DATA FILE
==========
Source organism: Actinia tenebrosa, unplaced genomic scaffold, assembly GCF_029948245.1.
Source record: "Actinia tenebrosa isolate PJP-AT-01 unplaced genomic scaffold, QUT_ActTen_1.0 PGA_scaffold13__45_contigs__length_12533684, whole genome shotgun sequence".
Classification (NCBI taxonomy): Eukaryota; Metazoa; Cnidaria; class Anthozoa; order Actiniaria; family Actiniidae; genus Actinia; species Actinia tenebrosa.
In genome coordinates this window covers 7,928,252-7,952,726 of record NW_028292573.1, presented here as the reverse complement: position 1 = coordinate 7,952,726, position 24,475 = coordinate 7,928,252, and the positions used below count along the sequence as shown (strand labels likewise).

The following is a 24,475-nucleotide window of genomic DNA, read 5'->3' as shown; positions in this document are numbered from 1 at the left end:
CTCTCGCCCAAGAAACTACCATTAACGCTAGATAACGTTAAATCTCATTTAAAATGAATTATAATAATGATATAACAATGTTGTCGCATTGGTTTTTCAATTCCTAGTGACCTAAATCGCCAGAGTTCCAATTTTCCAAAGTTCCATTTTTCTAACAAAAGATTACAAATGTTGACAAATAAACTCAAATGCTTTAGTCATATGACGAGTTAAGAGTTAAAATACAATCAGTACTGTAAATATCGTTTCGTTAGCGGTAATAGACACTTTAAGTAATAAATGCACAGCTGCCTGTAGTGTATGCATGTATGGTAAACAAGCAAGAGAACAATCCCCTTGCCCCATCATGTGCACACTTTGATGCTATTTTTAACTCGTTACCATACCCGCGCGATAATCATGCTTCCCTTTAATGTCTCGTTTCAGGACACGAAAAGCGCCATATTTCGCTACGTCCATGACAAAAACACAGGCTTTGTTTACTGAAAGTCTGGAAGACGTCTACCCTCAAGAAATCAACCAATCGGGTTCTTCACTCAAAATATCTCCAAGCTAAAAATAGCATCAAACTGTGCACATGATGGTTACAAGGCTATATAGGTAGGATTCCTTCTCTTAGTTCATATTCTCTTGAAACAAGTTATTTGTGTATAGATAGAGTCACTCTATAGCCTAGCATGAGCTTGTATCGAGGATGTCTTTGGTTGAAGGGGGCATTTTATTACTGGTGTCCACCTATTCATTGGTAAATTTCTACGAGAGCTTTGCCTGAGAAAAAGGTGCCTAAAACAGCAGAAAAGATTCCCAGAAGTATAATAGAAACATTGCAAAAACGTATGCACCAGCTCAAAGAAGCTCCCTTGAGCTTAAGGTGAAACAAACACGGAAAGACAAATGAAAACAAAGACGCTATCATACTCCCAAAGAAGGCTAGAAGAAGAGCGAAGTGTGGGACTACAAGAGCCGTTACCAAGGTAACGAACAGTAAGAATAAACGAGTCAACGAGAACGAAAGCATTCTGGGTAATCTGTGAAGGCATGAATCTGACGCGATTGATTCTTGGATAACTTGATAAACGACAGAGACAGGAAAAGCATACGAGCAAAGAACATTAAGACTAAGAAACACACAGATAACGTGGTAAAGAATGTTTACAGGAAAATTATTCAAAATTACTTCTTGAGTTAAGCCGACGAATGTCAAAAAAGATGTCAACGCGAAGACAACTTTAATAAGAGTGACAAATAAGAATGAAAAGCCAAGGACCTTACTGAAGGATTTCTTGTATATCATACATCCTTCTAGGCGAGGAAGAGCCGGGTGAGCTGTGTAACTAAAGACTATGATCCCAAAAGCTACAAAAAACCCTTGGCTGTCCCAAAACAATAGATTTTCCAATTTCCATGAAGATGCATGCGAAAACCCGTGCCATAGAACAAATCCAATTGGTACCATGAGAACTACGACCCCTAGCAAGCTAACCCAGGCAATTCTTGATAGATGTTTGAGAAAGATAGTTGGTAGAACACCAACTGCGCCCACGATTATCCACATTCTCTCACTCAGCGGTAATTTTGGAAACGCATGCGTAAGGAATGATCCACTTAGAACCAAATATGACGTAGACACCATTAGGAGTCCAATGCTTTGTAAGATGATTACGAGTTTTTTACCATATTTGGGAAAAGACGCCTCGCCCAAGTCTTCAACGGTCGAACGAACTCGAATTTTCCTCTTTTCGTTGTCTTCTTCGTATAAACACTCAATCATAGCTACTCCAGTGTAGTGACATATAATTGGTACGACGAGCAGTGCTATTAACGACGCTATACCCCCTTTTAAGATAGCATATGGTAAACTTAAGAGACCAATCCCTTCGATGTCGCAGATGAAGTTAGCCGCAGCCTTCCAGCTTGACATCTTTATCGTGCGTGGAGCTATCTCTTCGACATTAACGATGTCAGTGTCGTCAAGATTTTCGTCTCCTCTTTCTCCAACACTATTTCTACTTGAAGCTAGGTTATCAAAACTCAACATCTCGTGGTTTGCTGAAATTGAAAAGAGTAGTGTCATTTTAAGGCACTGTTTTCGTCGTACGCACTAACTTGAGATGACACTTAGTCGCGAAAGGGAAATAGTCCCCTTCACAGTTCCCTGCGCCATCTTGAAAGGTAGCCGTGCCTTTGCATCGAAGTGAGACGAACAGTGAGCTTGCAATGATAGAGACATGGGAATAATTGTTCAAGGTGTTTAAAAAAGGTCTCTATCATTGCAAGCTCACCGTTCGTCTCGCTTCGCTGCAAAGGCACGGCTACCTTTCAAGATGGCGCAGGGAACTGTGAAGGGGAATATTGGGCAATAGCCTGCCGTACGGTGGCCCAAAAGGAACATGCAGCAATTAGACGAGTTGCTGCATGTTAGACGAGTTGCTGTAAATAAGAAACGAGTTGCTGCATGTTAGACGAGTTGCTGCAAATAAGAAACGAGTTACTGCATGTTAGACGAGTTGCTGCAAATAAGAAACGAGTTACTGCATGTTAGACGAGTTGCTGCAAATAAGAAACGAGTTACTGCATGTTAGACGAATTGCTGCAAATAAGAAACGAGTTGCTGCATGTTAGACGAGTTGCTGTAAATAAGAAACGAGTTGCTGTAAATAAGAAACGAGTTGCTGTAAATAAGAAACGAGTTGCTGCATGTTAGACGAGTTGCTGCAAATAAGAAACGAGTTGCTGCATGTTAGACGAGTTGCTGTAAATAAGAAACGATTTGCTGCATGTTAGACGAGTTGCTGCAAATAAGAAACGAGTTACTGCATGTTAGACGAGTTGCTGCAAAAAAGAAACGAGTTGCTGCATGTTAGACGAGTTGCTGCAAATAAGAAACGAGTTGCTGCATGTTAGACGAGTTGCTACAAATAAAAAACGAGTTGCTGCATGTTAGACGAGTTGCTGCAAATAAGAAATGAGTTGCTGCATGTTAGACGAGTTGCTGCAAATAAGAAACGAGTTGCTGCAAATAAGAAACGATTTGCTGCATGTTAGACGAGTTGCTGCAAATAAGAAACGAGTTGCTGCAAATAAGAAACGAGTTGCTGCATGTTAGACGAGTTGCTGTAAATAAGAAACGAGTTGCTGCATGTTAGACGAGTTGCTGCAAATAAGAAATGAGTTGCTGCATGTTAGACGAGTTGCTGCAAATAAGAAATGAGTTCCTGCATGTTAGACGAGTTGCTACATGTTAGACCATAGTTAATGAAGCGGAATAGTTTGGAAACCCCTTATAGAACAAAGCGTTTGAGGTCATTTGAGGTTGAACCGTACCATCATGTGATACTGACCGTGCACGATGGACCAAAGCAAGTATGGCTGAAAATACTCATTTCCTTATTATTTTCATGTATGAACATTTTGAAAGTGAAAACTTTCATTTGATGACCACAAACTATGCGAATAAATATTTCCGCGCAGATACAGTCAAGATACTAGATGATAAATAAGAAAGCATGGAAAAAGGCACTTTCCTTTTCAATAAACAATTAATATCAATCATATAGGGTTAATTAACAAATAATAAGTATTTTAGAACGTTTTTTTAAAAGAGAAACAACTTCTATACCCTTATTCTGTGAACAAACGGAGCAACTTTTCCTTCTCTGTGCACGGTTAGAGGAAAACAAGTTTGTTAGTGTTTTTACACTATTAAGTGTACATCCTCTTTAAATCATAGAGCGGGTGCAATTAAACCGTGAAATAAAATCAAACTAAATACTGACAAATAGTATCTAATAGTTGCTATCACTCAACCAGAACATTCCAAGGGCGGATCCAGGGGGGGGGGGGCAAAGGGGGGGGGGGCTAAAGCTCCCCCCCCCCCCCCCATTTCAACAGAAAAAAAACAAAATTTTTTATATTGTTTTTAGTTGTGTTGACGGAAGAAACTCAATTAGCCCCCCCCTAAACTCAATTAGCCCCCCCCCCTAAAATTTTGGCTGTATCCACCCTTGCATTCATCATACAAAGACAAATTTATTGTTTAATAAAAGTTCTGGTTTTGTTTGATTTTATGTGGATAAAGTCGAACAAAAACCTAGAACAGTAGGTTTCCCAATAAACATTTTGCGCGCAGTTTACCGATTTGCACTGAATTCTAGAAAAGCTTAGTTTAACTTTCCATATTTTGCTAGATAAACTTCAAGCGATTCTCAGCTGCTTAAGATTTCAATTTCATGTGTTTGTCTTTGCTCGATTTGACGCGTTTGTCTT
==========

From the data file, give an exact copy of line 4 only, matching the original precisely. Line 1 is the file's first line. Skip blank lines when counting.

In genome coordinates this window covers 7,928,252-7,952,726 of record NW_028292573.1, presented here as the reverse complement: position 1 = coordinate 7,952,726, position 24,475 = coordinate 7,928,252, and the positions used below count along the sequence as shown (strand labels likewise).